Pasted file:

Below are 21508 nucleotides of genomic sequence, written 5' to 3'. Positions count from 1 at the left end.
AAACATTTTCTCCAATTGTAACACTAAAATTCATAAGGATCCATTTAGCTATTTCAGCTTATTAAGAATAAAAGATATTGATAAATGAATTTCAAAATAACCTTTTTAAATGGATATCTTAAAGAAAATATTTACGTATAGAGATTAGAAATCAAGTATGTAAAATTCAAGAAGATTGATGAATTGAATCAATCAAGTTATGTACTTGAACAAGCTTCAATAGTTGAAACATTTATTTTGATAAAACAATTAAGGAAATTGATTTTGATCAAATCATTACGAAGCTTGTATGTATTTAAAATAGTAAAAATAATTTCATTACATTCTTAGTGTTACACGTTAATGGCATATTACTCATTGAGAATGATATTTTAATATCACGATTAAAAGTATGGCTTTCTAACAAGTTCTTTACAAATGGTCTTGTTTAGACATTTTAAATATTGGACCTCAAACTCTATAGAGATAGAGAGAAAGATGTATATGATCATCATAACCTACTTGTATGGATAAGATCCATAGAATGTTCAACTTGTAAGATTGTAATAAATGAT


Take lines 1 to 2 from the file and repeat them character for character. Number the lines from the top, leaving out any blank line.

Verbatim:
Below are 21508 nucleotides of genomic sequence, written 5' to 3'. Positions count from 1 at the left end.
AAACATTTTCTCCAATTGTAACACTAAAATTCATAAGGATCCATTTAGCTATTTCAGCTTATTAAGAATAAAAGATATTGATAAATGAATTTCAAAATAACCTTTTTAAATGGATATCTTAAAGAAAATATTTACGTATAGAGATTAGAAATCAAGTATGTAAAATTCAAGAAGATTGATGAATTGAATCAATCAAGTTATGTACTTGAACAAGCTTCAATAGTTGAAACATTTATTTTGATAAAACAATTAAGGAAATTGATTTTGATCAAATCATTACGAAGCTTGTATGTATTTAAAATAGTAAAAATAATTTCATTACATTCTTAGTGTTACACGTTAATGGCATATTACTCATTGAGAATGATATTTTAATATCACGATTAAAAGTATGGCTTTCTAACAAGTTCTTTACAAATGGTCTTGTTTAGACATTTTAAATATTGGACCTCAAACTCTATAGAGATAGAGAGAAAGATGTATATGATCATCATAACCTACTTGTATGGATAAGATCCATAGAATGTTCAACTTGTAAGATTGTAATAAATGAT